MIKE MOSS SAYS: Lane, What exactly a meteorologist does can vary greatly, depending on the type of meteorologist, and there are research meteorologists, air pollution meteorologists, military meteorologists, forensic meteorologists and more. We are "broadcast meteorologists" here at WRAL. Our duties include analyzing weather data, including surface and upper air maps, radar and satellite images, lightning data, and computer model forecast text and graphics, and from this process making detailed forecasts of cloud cover, precipitation potential, temperatures and winds for the next 48 hours or so, and more general forecasts out to seven days in advance. We are then responsible for presenting these forecasts in radio broadcasts for the North Carolina News Network (about 90 stations), two stations in Fayetteville (Foxy 99 and 96.5 The Drive) and for our sister radio stations WRAL-FM and WCMC-FM (99.9 The Fan) three times a day, updating weather forecasts on our web site and a number of telephone recordings 3-4 times per day, and producing graphics and presenting weather forecasts on WRAL-TV, WRAZ-TV, and WILM-TV several times throughout the day. We also occasionally record special radio forecasts for the Durham Bulls, record TV forecasts that air on the 24-Hour WRAL Newschannel and WeatherCenter Channel on HDTV, Digital Cable, WRAL.com, the Fayetteville Observer Web Site and on some Mobile Phone systems, and at times record taped forecasts that run on the RBC Center Jumbotron during Carolina Hurricanes and NCSU Wolfpack games at the arena. We also frequently make presentations to school and civic groups, and appear at events like the State Fair on behalf of WRAL. Finally, there's lot of e-mail to answer, along with the "Ask the Meteorologist" feature on WRAL.com, the AskGreg column in the News & Observer and the WeatherCenter Blog on our web site, and we have to take care of routine things like keeping all the computers in the WeatherCenter up and running and conducting training on new weather analysis and presentation systems (like VIPIR, Dual Doppler 5000, and Live HD weather) and keeping up on the state of the art in meteorology through review of journal and news articles on the subject, and attendance at occasional seminars and training sessions conducted by the National Weather Service or NCSU. We also have to be prepared to work long shifts during snow or ice storms and hurricanes, and to break into programming and provide emergency information in the event of severe thunderstorms or tornadoes (the official warnings for these events are issued by the National Weather Service) or sometimes an event, like the Apex chemical storage facility fire and evacuation, that is not directly weather-related but is impacted greatly by the weather that occurs as it happens.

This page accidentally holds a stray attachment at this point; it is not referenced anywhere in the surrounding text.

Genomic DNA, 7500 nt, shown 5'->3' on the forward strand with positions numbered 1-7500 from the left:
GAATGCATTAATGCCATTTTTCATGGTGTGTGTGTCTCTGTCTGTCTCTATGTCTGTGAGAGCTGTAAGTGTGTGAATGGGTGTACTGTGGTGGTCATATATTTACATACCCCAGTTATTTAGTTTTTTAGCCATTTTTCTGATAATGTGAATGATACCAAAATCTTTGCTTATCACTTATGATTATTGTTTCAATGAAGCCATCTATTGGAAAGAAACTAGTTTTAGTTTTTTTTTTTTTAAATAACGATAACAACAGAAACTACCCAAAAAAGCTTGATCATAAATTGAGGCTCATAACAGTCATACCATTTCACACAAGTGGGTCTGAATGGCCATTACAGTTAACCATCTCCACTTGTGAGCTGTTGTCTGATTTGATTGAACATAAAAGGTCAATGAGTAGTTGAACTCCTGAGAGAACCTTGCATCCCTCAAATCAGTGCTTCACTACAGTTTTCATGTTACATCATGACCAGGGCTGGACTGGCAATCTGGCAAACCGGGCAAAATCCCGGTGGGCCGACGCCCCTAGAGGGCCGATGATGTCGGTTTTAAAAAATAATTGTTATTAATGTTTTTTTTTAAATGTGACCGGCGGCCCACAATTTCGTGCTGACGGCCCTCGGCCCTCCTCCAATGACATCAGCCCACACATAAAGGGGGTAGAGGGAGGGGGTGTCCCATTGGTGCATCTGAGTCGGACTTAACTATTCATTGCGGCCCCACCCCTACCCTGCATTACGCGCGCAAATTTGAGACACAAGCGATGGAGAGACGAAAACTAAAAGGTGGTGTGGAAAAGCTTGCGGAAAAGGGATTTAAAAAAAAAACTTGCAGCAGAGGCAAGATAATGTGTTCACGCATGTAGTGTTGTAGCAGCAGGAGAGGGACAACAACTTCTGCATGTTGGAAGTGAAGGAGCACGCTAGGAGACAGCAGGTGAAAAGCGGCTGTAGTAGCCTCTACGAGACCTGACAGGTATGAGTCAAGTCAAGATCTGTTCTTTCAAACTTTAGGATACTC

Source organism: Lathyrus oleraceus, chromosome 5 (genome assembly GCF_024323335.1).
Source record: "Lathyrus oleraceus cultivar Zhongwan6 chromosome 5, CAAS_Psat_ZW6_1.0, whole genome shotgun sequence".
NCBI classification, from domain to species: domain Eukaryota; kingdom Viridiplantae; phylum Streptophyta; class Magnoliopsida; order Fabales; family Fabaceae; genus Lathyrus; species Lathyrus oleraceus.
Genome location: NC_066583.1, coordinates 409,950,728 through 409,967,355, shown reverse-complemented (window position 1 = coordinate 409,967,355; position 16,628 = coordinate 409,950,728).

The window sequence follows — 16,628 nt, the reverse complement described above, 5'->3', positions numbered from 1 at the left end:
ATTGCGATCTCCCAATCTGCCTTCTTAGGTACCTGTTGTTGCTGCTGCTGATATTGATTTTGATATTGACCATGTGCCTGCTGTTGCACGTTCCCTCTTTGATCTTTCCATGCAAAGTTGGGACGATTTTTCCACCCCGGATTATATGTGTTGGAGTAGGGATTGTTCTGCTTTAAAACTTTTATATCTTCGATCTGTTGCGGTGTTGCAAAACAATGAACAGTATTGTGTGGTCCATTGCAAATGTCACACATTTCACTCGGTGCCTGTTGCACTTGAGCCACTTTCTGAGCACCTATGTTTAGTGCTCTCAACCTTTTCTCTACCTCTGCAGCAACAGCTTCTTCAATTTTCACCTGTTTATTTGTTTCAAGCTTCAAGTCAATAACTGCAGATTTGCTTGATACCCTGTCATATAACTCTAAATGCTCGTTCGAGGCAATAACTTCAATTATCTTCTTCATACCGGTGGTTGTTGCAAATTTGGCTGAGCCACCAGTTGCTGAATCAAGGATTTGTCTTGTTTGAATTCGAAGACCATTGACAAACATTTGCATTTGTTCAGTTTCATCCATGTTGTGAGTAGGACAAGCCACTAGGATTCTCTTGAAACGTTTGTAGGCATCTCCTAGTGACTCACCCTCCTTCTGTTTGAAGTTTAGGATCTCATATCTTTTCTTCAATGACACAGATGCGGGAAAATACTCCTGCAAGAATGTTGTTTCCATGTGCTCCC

To become a meteorologist, usually you begin by attending a college that offers a degree in meteorology or atmospheric science, although sometimes people who have degrees in math, computer science, physics or engineering will attend a university to get a graduate degree in meteorology and will enter the field that way. Also, military weather forecasters in the Navy, Marines or Air Force can attend special training programs to learn their craft without obtaining a college degree. After college or training, you simply look for and apply for available positions in the branch of meteorology that you feel most interested in or best suited to.
Here are links to excellent descriptions of meteorological jobs and preparation for them in a broader sense. These two addresses have some good information on the wide variety of meteorology and atmospheric science careers that are available:
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